Beyond the Grave, by author, Santa Monica native and attorney Jeffrey Condon of Condon and Condon, lays out tips for making wills and living trusts, as well as telling stories about what happens when money is divided up between surviving relatives.
The book talks about and provides solutions for potential problems ranging from family politics to legal issues associated with the process of leaving a living trust or will. There are many issues that can arise, such as family infighting, fees, taxes, and people who do not wish to comply with the wishes of the diseased. The book covers all of that.
“These tales are cautionary tales from which readers can learn from so as not to do the same things,” said Condon. “As my dad was fond of saying, ‘95 percent of the solution to any problem is recognizing problems in the first place.’”
Condon’s father, Gerald M. Condon, started the law firm with son, F. Milton Condon in 1960. He has been working with the firm his entire working life. He started as an intern and then became a partner after law school.
Over the years, his father collected stories and recorded them. He asked Santa Monican to turn the stories into a book, and so he did.
The first edition of the book was published in 1995. As time went by, more stories have been added and laws have changed. Condon came out with a revised edition in 2001 and a revised second edition this year.
The main purpose of the book is to make the process of transferring inheritance as simple and smooth as possible. Throughout Condon’s professional career, he came to realize that the process of appointing individuals to carry out the deceased’s wishes, or “successor trustees” and dividing up the estate caused relationships between the surviving members to sour.
“What we found after clients died, is that this issue of appointing just one child as the boss after death instead of all the children as co-bosses is the fastest way to break up a family,” said the author. “Because when you appoint one child the boss over the other kids, you are creating an atmosphere of suspicion.”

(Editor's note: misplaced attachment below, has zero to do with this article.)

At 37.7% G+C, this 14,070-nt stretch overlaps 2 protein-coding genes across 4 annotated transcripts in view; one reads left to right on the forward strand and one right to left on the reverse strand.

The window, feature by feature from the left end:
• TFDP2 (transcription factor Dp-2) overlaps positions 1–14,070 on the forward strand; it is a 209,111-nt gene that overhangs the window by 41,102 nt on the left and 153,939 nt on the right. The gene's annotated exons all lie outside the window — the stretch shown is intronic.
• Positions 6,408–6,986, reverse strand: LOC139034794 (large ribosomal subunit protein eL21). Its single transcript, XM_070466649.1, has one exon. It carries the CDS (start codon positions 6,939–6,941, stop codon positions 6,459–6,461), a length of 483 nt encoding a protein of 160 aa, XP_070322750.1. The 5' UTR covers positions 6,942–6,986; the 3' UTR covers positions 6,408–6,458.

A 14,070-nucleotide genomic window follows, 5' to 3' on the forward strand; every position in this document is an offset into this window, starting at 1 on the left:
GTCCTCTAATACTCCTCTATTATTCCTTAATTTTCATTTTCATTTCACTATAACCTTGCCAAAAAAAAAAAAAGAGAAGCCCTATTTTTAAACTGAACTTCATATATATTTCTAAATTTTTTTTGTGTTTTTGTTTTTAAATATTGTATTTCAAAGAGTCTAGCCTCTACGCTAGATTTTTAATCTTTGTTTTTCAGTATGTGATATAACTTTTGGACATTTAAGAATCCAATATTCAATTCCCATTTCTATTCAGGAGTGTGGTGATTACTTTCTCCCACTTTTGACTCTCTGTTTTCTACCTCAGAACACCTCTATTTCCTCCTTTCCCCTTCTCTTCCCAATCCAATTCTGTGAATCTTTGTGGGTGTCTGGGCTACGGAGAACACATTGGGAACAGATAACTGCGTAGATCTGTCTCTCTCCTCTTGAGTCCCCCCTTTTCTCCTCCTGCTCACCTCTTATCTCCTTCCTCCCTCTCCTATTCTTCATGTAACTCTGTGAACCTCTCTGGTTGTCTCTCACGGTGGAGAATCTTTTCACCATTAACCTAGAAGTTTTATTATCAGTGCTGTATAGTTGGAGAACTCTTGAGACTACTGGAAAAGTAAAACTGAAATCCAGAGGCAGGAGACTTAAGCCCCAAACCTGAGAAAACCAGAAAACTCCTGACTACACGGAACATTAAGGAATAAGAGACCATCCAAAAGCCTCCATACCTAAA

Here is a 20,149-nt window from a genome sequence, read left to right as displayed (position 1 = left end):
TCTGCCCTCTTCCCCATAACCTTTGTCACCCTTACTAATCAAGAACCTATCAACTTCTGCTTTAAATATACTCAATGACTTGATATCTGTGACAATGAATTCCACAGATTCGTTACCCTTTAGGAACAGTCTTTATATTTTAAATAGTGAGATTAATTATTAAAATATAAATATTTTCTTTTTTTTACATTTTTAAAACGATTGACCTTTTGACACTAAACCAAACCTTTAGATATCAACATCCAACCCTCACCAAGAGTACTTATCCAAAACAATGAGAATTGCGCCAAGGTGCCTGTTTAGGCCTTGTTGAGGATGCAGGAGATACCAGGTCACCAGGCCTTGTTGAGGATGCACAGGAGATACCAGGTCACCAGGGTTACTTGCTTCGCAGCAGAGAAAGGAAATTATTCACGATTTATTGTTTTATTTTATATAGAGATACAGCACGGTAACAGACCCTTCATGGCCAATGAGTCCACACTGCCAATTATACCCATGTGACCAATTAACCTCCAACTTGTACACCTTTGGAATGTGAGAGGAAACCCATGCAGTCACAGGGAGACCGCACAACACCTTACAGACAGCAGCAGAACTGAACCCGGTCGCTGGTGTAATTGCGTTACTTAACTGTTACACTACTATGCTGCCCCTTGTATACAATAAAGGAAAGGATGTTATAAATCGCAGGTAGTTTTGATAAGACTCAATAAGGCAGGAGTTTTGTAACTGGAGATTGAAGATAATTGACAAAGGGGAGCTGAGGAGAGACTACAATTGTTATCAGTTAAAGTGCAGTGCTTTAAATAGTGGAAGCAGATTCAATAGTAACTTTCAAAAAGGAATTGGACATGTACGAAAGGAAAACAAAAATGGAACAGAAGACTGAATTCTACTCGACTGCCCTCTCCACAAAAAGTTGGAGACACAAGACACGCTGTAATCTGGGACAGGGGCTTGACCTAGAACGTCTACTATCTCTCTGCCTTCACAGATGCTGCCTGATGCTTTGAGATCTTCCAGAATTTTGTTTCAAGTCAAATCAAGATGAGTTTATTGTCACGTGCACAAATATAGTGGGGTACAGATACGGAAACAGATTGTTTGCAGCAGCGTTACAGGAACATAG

Since the successor trustee has full control of how to divide and sell the assets, other siblings may get jealous and feel inadequate, on top of the grief of losing a loved one.
Condon’s book not only tries to benefit his clients, but the community as a whole. “I can’t imagine living anywhere else,” he said.
He was a coach at Santa Monica Girl’s Fastpitch where both of his daughters played. After his daughters left, he continued to coach for the past few years because he loved doing it.
Condon is also a supporter of the Santa Monica Education Foundation. He enjoys the opportunity to have money go to local schools, as he went to grade school and community college in Santa Monica, as well as UCLA for his bachelor’s degree and Whittier College for his law degree.
As a child growing up, he would spend his free time by station 8 and now goes to station 26 with his kids. He also swims ocean races, the latest one being from Hermosa Beach Pier to Manhattan Beach Pear. He swims 3,000 meters every day, and believes that “Breaking Bad” is the greatest show ever made.
Condon’s office can be found at 3435 Ocean Park Blvd., Suite 108, Santa Monica. For more information or to purchase the book, visit www.condonandcondon.net.